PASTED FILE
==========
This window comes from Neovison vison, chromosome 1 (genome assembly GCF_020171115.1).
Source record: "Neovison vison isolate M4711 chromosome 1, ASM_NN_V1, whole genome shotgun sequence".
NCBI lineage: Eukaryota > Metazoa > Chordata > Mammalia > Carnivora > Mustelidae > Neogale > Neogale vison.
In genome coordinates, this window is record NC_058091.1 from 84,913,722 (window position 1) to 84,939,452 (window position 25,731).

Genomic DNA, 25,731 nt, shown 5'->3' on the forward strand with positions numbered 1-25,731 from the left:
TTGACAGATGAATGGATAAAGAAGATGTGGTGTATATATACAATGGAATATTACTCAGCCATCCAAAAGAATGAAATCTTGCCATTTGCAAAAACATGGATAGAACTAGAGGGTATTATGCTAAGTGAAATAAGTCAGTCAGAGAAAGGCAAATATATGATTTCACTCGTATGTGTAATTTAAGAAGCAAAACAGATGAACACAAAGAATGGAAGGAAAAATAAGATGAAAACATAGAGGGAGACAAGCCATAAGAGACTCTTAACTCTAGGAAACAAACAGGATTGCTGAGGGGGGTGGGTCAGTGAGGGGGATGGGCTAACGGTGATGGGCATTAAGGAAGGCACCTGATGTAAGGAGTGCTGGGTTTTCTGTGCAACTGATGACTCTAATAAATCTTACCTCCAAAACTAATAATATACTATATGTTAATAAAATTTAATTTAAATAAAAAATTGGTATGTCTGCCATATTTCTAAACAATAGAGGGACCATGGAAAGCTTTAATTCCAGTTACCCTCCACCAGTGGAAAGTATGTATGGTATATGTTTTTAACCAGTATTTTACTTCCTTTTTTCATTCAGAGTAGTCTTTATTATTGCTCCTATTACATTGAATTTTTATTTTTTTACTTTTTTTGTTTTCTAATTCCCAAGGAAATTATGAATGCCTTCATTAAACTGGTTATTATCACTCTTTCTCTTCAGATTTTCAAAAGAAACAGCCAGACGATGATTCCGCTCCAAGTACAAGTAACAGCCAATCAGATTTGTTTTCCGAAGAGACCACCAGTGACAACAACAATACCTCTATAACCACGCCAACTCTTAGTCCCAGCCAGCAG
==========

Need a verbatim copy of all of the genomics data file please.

This window comes from Neovison vison, chromosome 1 (genome assembly GCF_020171115.1).
Source record: "Neovison vison isolate M4711 chromosome 1, ASM_NN_V1, whole genome shotgun sequence".
NCBI lineage: Eukaryota > Metazoa > Chordata > Mammalia > Carnivora > Mustelidae > Neogale > Neogale vison.
In genome coordinates, this window is record NC_058091.1 from 84,913,722 (window position 1) to 84,939,452 (window position 25,731).

Genomic DNA, 25,731 nt, shown 5'->3' on the forward strand with positions numbered 1-25,731 from the left:
TTGACAGATGAATGGATAAAGAAGATGTGGTGTATATATACAATGGAATATTACTCAGCCATCCAAAAGAATGAAATCTTGCCATTTGCAAAAACATGGATAGAACTAGAGGGTATTATGCTAAGTGAAATAAGTCAGTCAGAGAAAGGCAAATATATGATTTCACTCGTATGTGTAATTTAAGAAGCAAAACAGATGAACACAAAGAATGGAAGGAAAAATAAGATGAAAACATAGAGGGAGACAAGCCATAAGAGACTCTTAACTCTAGGAAACAAACAGGATTGCTGAGGGGGGTGGGTCAGTGAGGGGGATGGGCTAACGGTGATGGGCATTAAGGAAGGCACCTGATGTAAGGAGTGCTGGGTTTTCTGTGCAACTGATGACTCTAATAAATCTTACCTCCAAAACTAATAATATACTATATGTTAATAAAATTTAATTTAAATAAAAAATTGGTATGTCTGCCATATTTCTAAACAATAGAGGGACCATGGAAAGCTTTAATTCCAGTTACCCTCCACCAGTGGAAAGTATGTATGGTATATGTTTTTAACCAGTATTTTACTTCCTTTTTTCATTCAGAGTAGTCTTTATTATTGCTCCTATTACATTGAATTTTTATTTTTTTACTTTTTTTGTTTTCTAATTCCCAAGGAAATTATGAATGCCTTCATTAAACTGGTTATTATCACTCTTTCTCTTCAGATTTTCAAAAGAAACAGCCAGACGATGATTCCGCTCCAAGTACAAGTAACAGCCAATCAGATTTGTTTTCCGAAGAGACCACCAGTGACAACAACAATACCTCTATAACCACGCCAACTCTTAGTCCCAGCCAGCAG